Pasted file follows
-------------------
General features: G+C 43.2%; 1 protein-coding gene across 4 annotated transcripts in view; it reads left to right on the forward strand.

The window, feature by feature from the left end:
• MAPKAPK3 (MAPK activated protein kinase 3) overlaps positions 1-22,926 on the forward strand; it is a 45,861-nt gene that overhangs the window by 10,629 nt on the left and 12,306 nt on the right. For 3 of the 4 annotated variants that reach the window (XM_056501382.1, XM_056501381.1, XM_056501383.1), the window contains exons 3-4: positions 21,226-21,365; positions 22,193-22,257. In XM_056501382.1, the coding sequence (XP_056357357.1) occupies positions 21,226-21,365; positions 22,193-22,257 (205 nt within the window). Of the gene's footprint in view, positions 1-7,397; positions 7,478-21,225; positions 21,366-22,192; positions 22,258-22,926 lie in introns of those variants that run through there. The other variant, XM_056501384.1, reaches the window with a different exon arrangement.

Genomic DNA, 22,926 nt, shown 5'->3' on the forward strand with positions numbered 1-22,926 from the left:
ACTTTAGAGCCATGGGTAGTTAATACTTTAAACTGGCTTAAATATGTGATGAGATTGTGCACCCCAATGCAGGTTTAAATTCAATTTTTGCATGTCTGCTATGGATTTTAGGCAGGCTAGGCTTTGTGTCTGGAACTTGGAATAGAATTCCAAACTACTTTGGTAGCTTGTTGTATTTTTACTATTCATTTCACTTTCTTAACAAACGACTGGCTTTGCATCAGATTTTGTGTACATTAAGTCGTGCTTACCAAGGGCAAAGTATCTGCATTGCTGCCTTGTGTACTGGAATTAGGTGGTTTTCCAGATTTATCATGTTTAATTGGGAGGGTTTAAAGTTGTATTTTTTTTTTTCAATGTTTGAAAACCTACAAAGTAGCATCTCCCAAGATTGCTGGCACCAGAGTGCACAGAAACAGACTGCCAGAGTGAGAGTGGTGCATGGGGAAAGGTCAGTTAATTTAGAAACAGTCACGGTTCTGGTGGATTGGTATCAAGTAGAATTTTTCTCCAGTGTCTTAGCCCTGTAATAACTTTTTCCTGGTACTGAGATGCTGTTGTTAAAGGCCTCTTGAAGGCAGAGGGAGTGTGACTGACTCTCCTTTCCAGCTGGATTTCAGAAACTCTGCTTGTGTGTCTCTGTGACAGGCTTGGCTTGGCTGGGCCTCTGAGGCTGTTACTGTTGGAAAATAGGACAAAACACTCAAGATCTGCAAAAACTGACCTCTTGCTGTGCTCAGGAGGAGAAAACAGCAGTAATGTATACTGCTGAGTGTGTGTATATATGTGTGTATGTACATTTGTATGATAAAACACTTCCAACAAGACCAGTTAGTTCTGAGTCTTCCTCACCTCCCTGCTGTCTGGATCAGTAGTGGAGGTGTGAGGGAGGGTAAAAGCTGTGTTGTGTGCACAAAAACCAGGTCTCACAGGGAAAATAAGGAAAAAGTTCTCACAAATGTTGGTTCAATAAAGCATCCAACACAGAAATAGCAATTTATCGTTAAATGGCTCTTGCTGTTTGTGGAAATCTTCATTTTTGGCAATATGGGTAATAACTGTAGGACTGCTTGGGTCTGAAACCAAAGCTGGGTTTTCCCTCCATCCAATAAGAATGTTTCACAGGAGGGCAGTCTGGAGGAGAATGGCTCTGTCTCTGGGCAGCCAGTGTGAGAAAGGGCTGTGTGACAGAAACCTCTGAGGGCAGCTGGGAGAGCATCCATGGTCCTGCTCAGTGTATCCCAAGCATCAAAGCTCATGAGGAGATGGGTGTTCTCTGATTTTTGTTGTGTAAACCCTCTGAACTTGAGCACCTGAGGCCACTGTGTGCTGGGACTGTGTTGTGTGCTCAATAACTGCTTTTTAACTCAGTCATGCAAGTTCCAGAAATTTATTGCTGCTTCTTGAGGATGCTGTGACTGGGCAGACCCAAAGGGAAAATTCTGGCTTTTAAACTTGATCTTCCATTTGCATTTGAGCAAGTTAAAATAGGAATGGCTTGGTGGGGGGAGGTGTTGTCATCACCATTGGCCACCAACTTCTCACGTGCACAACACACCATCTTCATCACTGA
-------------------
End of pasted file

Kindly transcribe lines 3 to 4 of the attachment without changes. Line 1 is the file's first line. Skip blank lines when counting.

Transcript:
• MAPKAPK3 (MAPK activated protein kinase 3) overlaps positions 1-22,926 on the forward strand; it is a 45,861-nt gene that overhangs the window by 10,629 nt on the left and 12,306 nt on the right. For 3 of the 4 annotated variants that reach the window (XM_056501382.1, XM_056501381.1, XM_056501383.1), the window contains exons 3-4: positions 21,226-21,365; positions 22,193-22,257. In XM_056501382.1, the coding sequence (XP_056357357.1) occupies positions 21,226-21,365; positions 22,193-22,257 (205 nt within the window). Of the gene's footprint in view, positions 1-7,397; positions 7,478-21,225; positions 21,366-22,192; positions 22,258-22,926 lie in introns of those variants that run through there. The other variant, XM_056501384.1, reaches the window with a different exon arrangement.

Genomic DNA, 22,926 nt, shown 5'->3' on the forward strand with positions numbered 1-22,926 from the left: